Danny Fields -- a former Elektra Records publicist and The Ramones' first manager -- brought bad-boy rockers to the pages of teenybopper mag 16 and led punk acts The Ramones and The Stooges into the limelight. Now his copious archives and personal photos are heading to Yale University's Beinecke Rare Book and Manuscript Library. Click on to see the rock history captured by Fields, who walked Billboard through the iconic images.
Danny Fields photographed by Wesley Mann on May 15 at his home in Manhattan.
IGGY POP "This is upstairs at Max's Kansas City in 1973," Fields tells Billboard. "Iggy had stitches because he'd fallen on glass a few nights before. I introduced him to David Bowie around that time. Iggy was staying at my apartment, and my friend [rock journalist] Lisa Robinson called to say Bowie was at Max's and wanted to meet him. So, I brought him over. I was his de facto manager, and I'm so proud of him. You know, a major factor that brought The Ramones together was that they were the only Stooges fans at Forest Hills High School [in Queens]. I like that there's a link."
THE RAMONES "Sire Records co-founder Seymour Stein, who signed The Ramones, knew of this recording studio above Radio City Music Hall, Plaza Sound, where Toscanini and the NBC Symphony Orchestra rehearsed in the 1930s. The elevator didn't go all the way up to the studio though, so you had to drag your equipment up like two flights of stairs. This was where Ramones was recorded for the legendary sum of $6,400 in seven days. They turned on the tape recorder and played the songs as if it were a show -- one take on each song. Craig Leon, who co-produced the album with Tommy Ramone, is at the sound board on the far right."
JOHN WATERS"[Author] Fran Lebowitz an...
JOHN WATERS "[Author] Fran Lebowitz and I were talking to him in my apartment for Interview magazine in 1973 when I took this. It was before [his 1974 film] Female Trouble. That's Iggy Pop's bush above him."
PAUL SIMONON, KEITH LEVENE, DEE DEE RAMONE (from left) "This was the bicentennial July 4 weekend in London. The Ramones drew their largest audience, about 2,000 to the Roundhouse there. Musically, it became a metaphor for the American Revolution. At the time, The Sex Pistols and The Clash had been rehearsing but hadn't yet played for an audience. I remember Johnny Ramone telling [Clash bassist] Simonon, 'What are you worried about? Have you heard us play? We stink.'"
NICO "This was at London's Portobello Hotel in 1974. We were very close. The first time she appeared in my life was at a party I threw the week after John F. Kennedy's murder, to help me and my friends deal with the shock. That night, she announced that she wanted to f--- my friend Seymour Avigdor. He was 19 and quite gay, but she seduced him.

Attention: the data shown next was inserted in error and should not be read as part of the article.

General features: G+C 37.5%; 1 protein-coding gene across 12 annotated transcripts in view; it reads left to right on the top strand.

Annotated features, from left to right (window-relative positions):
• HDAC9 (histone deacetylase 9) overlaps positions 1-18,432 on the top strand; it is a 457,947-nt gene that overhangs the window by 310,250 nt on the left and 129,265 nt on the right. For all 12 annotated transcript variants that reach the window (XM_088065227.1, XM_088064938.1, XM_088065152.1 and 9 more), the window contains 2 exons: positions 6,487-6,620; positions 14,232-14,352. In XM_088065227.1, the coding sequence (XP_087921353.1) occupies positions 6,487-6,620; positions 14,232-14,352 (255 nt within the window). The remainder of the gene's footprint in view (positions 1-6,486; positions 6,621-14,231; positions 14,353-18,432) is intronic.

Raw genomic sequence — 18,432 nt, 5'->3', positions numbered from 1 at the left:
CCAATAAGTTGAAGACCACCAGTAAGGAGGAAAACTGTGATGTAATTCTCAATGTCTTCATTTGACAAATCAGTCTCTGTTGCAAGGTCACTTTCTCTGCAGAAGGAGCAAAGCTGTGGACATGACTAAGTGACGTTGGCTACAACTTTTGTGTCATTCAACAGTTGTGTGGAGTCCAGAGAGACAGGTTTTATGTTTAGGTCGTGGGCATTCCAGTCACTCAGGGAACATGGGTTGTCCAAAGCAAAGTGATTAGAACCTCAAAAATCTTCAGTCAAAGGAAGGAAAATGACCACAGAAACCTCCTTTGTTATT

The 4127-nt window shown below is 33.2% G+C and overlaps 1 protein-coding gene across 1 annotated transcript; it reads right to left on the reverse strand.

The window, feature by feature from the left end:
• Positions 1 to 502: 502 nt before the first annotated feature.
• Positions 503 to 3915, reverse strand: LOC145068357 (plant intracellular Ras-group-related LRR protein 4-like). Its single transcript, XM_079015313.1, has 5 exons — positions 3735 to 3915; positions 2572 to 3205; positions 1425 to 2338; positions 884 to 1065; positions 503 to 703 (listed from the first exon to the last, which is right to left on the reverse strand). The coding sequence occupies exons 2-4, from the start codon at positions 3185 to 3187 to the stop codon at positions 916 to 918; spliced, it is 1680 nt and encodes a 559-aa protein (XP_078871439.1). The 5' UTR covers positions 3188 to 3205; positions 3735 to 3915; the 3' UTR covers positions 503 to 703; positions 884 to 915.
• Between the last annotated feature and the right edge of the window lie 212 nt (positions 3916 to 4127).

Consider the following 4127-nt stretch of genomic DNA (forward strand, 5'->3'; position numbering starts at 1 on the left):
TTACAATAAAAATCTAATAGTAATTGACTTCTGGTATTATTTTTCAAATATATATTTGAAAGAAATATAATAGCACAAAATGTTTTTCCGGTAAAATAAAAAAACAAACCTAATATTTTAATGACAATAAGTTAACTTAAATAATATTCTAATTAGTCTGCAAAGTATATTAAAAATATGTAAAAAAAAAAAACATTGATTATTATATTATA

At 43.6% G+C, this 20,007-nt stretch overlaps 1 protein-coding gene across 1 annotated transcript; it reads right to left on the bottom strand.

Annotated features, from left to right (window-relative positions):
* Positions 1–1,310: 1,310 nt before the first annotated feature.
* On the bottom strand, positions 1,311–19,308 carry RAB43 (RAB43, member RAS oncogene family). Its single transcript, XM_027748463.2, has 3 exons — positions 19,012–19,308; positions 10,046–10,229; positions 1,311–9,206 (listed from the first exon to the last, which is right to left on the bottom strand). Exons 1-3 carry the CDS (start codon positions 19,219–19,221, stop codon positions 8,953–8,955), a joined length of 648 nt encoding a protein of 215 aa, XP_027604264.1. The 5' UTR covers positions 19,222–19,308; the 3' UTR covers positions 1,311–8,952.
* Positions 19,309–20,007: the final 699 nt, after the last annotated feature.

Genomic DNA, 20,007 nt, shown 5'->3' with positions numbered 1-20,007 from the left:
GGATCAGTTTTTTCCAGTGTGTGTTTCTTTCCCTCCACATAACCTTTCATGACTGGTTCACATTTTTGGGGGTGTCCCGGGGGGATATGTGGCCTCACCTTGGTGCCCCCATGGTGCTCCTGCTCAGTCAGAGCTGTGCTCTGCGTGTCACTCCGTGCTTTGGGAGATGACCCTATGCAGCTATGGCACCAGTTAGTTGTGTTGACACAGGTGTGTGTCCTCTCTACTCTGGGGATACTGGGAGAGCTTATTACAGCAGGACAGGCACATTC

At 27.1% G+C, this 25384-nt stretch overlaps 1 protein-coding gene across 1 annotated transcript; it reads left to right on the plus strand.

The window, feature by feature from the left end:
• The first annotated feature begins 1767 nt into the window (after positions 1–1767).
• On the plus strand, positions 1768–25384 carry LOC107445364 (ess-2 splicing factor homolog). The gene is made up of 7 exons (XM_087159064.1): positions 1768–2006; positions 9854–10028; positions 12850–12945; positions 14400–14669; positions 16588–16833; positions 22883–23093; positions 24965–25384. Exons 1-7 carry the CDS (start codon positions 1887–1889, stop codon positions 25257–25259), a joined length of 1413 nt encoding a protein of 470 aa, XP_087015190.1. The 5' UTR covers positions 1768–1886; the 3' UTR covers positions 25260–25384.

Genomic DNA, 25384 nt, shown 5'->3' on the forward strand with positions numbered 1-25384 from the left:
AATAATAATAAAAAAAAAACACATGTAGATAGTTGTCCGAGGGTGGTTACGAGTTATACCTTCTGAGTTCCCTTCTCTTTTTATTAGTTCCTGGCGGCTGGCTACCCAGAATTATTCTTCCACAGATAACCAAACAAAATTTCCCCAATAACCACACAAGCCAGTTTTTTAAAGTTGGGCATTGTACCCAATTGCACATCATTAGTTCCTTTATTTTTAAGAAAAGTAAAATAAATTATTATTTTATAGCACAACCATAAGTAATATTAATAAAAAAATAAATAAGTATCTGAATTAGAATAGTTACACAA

ALICE COOPER "This is at his place on Fire Island [in New York] in 1974. I'd met Alice and his band years before -- they played some of the same shows as The Stooges. He also hung out at Max's Kansas City. This picture was taken for 16, but I don't think it was ever used. They liked to have one artist who made the girls shiver and tremble. They started with Jonathan Frid from the TV series Dark Shadows, then Jim Morrison, then Alice. We would do stories like 'Alice Teaches You How to Put On Makeup.'"
DEE DEE RAMONE "I took this at The Ramones' 1977 New Year's Eve show at the Rainbow Theatre in London. I heard afterwards that 10 row of chairs were thrown at the stage. If so, they missed. They certainly missed the band members. If they hit kids standing in the front, that would have been a pity, because that's where the best fans are."
JOE PERRY & STEVEN TYLER This was for 16 in 1973. It was the onset of the unfortunate glam period, and I guess they thought that preening was what the little girls who read the magazine would like. And it was how Steven presented himself onstage with those schmattas. He was [Mick] Jagger in chiffon."
FIELDS & LINDA McCARTNEY "The only other person in the room was Paul, so I must have handed him my camera. They had rented that apartment for me in London while Linda and I collaborated on her first book of photographs [published in 1976], which I'd encouraged her to do. Her photos were great. She was so beautiful that boys just wanted to perform for her camera."
JOEY RAMONE "I took this at the Sunset Marquis hotel in Los Angeles in the summer of 1976. That's how I communicated with Joey -- by taking his picture. He was so shy, and I was always nervous about having to talk to him. He was so smart and funny and ironic."